Life on the Farm: Micro-Crop Loans

This post appeared on the Kiva Fellows blog.  Read the original here.

Last week I went to a town called La Castellana about an hour south of Bacolod to visit the NWTF branch there.  I was there to meet a handful of Kiva borrowers and interview them about the progress of their loan.  Over the course of two days, I met six women that currently have a loan with Kiva, and another four that I am going to post to the site this week.  La Castellana is a town in the mountains that is largely supported by agriculture.   It is also one of the major areas impacted by agrarian reform and home to some of NWTF’s poorest clients.

The Philippines is a country of ~90 million people, half of whom live in rural areas.  Eighty percent (80%) of Filipinos living below the poverty line are in rural communities, supported primarily by agriculture.  Over the past three decades, agricultural land ownership in the Philippines underwent a transformation via a series of legislation known as Comprehensive Agrarian Reform Program (CARP) passed in 1988.  Designed to provide landless farm workers a piece of land, the program has redistributed farmland in 1.1-hectare units.   It is a controversial topic, and its effectiveness at combating poverty is debatable.  Regardless of whether or not CARP has worked, the ARBs (Agrarian Reform Beneficiaries) – the recipients of the farmland – are the poorest of the poor.  In Negros alone, there are 112,000 ARBs working 170,00 hectares.  There are no economies of scale on a one-hectare farm.  Fertilizer, farming equipment and labor are expensive, and they don’t have the capital.  The average land tract size for ARBs in Negros is 1.25 hectares, with input costs of 35,000 pesos (~$800 USD) per hectare.  The government gave them land but failed to provide adequate funding, agricultural training, or meaningful support.  In many ways, the cards are stacked against them.  So, unable to make ends meet, many just rent or sell their land back to the owner.  It is a vicious cycle, but microfinance can offer a solution.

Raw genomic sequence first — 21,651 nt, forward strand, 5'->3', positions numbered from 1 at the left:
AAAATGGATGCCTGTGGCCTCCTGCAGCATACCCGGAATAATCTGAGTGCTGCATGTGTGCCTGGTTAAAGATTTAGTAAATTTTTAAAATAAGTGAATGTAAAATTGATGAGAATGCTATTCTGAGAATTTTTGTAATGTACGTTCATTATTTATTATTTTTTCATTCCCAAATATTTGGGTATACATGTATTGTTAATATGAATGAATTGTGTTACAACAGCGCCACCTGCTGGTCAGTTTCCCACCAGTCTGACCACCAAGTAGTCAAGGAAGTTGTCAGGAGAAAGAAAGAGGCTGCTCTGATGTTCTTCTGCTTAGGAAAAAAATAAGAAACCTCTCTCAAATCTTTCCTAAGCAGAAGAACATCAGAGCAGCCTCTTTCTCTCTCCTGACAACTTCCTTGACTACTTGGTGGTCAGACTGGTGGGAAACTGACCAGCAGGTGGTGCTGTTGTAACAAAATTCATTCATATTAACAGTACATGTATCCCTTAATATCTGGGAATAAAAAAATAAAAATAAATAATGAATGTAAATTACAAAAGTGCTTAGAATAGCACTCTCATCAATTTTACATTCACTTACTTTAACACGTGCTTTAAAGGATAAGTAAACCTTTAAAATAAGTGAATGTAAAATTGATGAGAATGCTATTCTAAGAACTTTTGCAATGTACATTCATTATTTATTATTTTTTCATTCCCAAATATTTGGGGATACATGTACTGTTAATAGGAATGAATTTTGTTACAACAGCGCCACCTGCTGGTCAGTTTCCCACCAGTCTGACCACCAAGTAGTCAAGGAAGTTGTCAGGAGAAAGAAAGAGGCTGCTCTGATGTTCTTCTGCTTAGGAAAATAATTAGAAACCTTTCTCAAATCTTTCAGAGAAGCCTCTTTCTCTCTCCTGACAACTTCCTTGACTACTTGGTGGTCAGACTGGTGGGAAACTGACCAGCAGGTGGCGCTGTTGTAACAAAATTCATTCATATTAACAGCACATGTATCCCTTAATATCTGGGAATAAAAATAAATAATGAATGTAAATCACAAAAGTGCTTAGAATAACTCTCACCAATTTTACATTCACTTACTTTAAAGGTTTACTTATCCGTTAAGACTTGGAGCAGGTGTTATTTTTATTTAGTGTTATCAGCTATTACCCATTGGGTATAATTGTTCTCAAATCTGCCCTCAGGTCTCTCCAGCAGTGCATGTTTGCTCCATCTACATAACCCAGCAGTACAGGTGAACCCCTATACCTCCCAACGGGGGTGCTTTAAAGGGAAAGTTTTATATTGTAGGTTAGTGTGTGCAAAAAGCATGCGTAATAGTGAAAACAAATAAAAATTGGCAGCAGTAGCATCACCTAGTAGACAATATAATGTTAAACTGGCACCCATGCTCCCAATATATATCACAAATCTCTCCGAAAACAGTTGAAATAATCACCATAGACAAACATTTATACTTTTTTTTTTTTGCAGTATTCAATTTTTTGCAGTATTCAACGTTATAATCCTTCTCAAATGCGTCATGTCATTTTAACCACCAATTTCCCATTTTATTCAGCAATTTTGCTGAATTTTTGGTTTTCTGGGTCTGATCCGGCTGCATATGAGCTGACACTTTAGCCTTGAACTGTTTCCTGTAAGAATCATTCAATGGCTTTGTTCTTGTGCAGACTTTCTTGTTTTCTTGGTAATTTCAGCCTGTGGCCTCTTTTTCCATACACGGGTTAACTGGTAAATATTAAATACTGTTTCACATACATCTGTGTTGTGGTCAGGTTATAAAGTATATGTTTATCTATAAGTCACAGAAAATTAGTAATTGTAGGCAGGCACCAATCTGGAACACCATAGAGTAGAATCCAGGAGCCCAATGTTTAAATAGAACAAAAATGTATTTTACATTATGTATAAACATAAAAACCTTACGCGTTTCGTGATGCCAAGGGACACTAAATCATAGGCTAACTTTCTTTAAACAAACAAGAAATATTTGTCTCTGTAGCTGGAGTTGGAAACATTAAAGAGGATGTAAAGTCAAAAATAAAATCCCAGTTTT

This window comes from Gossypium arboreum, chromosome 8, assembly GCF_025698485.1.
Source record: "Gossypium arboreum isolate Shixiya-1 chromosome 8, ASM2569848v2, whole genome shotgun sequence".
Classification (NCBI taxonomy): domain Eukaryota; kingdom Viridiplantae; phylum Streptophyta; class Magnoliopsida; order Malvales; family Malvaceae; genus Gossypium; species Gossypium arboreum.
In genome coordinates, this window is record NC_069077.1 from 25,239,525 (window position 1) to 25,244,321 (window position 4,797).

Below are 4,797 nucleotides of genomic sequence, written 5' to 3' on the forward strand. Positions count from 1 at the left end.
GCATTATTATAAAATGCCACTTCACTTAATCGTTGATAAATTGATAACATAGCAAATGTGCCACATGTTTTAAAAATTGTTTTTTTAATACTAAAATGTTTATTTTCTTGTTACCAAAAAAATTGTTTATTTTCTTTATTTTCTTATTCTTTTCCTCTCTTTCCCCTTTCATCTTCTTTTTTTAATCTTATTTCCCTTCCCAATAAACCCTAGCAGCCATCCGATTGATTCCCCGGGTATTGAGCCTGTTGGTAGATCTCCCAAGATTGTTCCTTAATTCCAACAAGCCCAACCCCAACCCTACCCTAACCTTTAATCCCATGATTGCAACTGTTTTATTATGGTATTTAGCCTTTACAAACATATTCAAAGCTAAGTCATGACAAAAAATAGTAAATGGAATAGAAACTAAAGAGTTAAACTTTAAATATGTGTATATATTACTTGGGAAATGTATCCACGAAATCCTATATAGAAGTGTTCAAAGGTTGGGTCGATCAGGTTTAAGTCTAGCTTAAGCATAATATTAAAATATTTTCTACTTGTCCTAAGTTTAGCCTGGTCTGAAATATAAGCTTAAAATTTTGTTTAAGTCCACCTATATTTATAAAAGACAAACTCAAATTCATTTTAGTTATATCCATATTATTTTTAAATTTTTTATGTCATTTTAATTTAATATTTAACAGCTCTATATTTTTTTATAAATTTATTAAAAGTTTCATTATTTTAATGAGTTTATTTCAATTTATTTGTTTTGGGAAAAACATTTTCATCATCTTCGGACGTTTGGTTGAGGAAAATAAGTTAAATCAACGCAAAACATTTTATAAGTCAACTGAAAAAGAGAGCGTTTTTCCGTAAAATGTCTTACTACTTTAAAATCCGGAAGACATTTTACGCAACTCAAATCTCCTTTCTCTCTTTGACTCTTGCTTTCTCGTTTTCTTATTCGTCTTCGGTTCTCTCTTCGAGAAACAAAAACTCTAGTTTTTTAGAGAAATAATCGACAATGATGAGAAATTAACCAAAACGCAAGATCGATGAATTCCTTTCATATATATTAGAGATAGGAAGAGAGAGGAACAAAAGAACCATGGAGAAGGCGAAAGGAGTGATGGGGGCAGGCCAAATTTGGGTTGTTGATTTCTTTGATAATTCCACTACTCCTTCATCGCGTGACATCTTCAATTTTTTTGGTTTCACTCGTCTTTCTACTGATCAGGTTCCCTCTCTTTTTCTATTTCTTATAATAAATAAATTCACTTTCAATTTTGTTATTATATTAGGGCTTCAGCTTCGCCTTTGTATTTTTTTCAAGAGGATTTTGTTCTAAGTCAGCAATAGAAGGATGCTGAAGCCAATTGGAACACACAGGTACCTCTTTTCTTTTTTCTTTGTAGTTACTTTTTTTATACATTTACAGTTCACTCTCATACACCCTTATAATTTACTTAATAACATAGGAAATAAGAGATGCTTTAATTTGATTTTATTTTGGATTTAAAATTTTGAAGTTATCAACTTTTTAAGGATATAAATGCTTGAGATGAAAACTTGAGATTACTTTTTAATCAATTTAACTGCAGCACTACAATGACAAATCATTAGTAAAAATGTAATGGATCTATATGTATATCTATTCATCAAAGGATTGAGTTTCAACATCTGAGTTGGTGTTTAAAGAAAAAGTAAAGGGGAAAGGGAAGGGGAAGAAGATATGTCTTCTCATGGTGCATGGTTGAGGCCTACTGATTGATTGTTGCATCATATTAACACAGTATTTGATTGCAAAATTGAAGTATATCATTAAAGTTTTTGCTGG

Microfinance institutions offer agricultural loans.  For these loans, traditional microfinance with center meetings and a weekly repayment system does not work.  The ARBs require a big sum of cash upfront to buy inputs at the beginning of the growing season.  As with other types of clients, there is no collateral, because they have nothing to put up.  They can’t pay back the loan until harvest time, at the end of a 9-12 month cycle.  In addition, they require higher loans than typical clients (about ~60,000 pesos – 12x greater than the first loan cycle for Project Dungganon)  to cover input costs and pay themselves a salary during the interim between planting and harvest.  Because there is only one payment, the nominal and effective interest rates, making it is less profitable for the MFI.  The average income per hectare for ARB planters is only 18,000-20,000 pesos.  Translated monthly, this would only mean roughly 1,700 pesos per month – significantly less than what you would need to feed the average Filipino family of five persons.  These aren’t the only issues.  A report from CGAP describes some of the external factors influencing repayment:

Agricultural finance is notoriously risky.  Many farmers need credit to purchase seeds and other inputs, as well as to harvest, process, market and transport their crops. While borrowing on the basis of anticipated crop production might seem logical where collateral assets are few, such loans  expose the lender to production and price risk. Natural disaster, a decline in market prices, unexpectedly low yields, the lack of a buyer, or loss due to poor storage conditions are only some of the factors that can result in lower-than-expected revenues.  Such a fall in revenues can often lead to high default rates on agricultural loans.